I know we’re seven years removed from the devastation that was Hurricane Katrina, but for the New Orleans Saints, when it rains, it monsoons.
Following the Bountygate scandal – for which team personnel including head coach Sean Payton were suspended, and player suspensions are still due to be handed down, perhaps this week – comes word of a possible Spygate sequel, with allegations that general manager Mickey Loomis had arranged for an electronic device, installed by previous GM Randy Mueller, for the purpose of listening in on other Saints coaching staff members, to be rigged so that Loomis could be able to eavesdrop on opposing coaches during games played at the Superdome.
This was first reported Monday afternoon by ESPN’s “Outside The Lines” unit. Naturally, not only are the Saints denying these allegations, of which ESPN cites “sources familiar with Saints game-day operations”, the team is planning to sue the network.
According to New Orleans television station WWL – not to be confused with WWL, as in the Worldwide Leader, ESPN – Saints vice president of communications Greg Bensel deems the story “1000 percent false” and “completely inaccurate.” Bensel claims ESPN “refused… to provide us evidence to support their allegations.” With that, the Saints are now considering “all legal recourse regarding these false allegations.”
Louisiana attorney Jim Letten was quoted in the ESPN report as being informed of the allegations on Friday and is “not at liberty to comment” on this situation.
Sources claim that while Loomis watched Saints games at a suite in the Superdome, he used an earpiece to listen to communications from opposing coaches during games, manipulating a switch to toggle between offensive coaches for whomever the Saints’ opponent was that day, or their defensive coaches. This allegedly went on for just three seasons, between 2002 and 2004, during which, as ESPN points out, the Saints had a .500 record at the Superdome, as well a similar overall record (25-23) for those three seasons. The technology was rendered inoperable as a result of Hurricane Katrina, and in the ensuing season, in which the Saints would not be able to play a game at the Superdome for the entire season, the Saints went 3-13.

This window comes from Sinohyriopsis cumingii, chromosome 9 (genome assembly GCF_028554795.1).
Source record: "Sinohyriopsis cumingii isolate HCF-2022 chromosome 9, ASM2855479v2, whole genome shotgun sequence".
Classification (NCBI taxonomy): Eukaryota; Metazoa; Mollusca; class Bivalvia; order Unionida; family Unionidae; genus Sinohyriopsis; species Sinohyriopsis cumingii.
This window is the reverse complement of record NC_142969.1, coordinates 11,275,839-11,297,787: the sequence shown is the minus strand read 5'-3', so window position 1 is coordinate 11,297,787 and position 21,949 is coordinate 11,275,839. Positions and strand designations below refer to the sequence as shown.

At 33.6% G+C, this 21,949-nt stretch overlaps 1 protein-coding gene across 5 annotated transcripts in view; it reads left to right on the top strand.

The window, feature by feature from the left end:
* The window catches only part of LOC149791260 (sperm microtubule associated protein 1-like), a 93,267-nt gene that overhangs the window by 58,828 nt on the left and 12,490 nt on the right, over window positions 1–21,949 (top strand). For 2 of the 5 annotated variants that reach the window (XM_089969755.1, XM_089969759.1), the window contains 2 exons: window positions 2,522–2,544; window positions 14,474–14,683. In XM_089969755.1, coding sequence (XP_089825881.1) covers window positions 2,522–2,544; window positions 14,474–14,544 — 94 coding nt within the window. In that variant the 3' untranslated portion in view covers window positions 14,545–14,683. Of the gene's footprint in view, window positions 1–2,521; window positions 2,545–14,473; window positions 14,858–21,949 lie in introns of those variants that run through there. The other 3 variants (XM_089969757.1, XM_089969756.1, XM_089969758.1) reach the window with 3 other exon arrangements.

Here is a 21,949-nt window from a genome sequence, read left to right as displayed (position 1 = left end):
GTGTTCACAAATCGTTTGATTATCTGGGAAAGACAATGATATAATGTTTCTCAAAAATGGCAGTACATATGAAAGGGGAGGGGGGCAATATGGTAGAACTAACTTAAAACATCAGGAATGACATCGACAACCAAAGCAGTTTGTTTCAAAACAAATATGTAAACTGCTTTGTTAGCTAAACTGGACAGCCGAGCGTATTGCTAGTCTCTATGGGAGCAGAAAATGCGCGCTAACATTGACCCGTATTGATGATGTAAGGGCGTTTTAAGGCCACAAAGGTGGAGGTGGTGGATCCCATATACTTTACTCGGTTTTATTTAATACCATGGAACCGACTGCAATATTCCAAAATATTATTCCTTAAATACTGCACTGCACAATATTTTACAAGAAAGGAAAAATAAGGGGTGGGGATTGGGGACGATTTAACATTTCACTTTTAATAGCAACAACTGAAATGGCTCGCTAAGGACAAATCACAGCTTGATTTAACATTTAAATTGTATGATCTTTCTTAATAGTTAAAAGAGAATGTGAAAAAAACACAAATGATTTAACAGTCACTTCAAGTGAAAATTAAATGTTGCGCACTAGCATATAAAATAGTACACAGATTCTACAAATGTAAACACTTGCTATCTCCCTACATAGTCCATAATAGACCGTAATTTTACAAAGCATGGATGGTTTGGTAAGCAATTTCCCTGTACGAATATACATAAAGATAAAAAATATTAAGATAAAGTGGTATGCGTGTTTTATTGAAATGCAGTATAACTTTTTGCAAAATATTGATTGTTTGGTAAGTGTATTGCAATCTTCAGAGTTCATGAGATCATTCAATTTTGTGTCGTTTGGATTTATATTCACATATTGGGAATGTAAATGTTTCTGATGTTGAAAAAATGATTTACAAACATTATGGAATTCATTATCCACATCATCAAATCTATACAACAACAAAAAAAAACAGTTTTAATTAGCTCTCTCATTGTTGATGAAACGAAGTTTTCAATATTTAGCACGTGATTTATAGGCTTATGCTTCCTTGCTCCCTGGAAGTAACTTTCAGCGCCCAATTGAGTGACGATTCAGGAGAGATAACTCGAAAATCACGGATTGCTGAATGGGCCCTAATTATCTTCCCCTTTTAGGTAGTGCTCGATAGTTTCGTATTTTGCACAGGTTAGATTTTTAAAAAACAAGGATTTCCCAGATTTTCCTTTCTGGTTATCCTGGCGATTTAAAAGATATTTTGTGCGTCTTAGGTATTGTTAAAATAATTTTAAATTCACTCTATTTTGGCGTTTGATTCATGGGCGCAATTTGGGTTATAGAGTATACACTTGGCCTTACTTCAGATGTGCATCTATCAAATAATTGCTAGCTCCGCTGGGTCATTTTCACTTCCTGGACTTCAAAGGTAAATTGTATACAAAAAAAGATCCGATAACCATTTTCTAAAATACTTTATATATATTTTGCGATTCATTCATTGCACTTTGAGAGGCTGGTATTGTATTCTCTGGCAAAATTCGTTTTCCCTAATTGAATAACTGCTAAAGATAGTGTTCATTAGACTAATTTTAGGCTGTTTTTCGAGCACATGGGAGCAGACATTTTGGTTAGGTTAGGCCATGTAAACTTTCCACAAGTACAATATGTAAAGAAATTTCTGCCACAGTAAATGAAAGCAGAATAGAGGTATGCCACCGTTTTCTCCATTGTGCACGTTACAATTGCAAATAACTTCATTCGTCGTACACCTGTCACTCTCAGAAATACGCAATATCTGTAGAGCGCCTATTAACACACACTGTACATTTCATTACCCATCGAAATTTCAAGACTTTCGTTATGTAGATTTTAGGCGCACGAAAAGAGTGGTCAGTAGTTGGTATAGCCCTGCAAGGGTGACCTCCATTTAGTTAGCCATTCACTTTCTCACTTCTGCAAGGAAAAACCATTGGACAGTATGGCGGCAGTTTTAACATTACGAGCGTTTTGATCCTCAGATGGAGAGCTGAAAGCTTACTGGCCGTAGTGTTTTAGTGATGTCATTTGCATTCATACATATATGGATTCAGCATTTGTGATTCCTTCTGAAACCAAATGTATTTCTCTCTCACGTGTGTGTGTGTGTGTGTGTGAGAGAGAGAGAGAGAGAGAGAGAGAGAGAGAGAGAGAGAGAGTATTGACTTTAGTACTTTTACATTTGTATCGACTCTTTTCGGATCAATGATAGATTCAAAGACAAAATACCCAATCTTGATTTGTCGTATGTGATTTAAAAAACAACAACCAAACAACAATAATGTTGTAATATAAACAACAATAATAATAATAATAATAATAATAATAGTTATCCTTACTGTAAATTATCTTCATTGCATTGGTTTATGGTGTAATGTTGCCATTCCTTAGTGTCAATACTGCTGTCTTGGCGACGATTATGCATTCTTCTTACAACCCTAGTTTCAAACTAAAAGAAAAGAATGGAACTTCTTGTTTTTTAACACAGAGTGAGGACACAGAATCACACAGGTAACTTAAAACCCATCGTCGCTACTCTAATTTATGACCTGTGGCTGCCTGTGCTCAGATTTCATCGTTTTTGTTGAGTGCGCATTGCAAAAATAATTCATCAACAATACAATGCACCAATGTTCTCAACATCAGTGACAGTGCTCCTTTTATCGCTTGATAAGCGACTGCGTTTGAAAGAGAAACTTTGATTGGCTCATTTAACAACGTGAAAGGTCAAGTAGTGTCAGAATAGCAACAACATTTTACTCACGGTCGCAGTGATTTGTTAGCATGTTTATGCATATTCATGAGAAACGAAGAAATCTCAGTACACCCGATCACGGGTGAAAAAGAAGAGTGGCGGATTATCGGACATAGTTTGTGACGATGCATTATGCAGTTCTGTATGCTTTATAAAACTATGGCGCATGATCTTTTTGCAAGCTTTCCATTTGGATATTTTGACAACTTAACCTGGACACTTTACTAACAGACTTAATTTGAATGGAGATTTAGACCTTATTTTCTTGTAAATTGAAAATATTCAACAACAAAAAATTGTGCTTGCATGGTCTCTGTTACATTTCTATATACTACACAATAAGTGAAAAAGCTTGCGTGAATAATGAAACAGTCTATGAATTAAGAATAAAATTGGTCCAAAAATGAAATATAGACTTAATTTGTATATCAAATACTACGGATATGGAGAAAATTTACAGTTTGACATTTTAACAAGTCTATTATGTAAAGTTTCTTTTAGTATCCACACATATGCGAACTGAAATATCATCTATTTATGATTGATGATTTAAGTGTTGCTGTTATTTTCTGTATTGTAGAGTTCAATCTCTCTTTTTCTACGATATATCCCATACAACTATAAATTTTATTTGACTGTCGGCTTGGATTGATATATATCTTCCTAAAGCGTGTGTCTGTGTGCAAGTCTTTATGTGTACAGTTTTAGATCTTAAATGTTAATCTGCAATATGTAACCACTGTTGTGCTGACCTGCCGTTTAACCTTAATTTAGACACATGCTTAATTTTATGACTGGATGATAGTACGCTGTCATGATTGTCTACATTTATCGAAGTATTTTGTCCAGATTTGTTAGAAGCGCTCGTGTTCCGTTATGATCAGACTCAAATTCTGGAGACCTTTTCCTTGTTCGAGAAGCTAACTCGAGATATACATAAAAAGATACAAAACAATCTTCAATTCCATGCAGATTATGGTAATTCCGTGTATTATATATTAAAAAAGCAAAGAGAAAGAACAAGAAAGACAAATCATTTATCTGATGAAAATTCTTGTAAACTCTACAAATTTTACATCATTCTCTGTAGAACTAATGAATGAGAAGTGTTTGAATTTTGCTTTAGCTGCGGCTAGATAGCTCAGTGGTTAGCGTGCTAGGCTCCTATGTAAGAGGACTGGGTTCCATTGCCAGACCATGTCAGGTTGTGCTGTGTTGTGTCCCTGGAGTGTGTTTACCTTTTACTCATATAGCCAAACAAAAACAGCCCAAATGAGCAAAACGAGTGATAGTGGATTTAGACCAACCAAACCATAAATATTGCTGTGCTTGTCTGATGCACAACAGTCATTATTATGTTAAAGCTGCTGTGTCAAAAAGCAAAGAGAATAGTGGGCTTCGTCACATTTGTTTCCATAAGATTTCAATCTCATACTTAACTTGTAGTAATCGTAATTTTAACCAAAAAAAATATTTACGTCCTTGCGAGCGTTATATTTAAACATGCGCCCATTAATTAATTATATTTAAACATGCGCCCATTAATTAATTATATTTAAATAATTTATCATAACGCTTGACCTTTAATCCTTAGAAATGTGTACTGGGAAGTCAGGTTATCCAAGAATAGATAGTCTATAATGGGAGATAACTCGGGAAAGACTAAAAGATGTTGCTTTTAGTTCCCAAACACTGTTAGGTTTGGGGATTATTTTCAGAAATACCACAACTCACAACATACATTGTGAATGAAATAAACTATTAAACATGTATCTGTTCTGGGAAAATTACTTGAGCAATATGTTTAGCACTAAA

While Loomis may evade possible criminal prosecution since the statute of limitations following the most recent alleged offense falls outside the maximum five year window, it’s certain that the NFL could issue a stern punishment on top of the eight-game suspension he’s scheduled to serve for his role in Bountygate.
Spygate, you may recall, was the name given to the New England Patriots’ signal-videotaping scandal back in 2007; it cost them $750,000 in fines and a first-round draft pick.
If what I am dubbing “Spygate South” is proven, on top of Bountygate… maybe they should be forced to forfeit their Super Bowl championship.
But back to the lede in this particular post: Go ahead and sue ESPN, Saints. And while you’re at it, ask them about that “Deep Waters” headline they churned out when the first rumblings of Bountygate emerged.
Let’s take it one step at a time: let’s prove these allegations against Mickey Loomis first. If he’s found not guilty, then feel free to throw all the slander lawsuits you want at the Worldwide Leader – it certainly wouldn’t be the first time.
As much as I personally prefer NFL Network when it comes to football news, I have to say, for breaking a story of this magnitude, with ramifications that could possibly set a franchise back for years, it feels good to be ESPN.
Not so much if you’re a Saints fan.
Or if you’re Mickey Loomis.
Grab your umbrella.
Be sure to read SportsRantz’ Anthony DiMoro’s take on the Mickey Loomis eavesdropping allegations.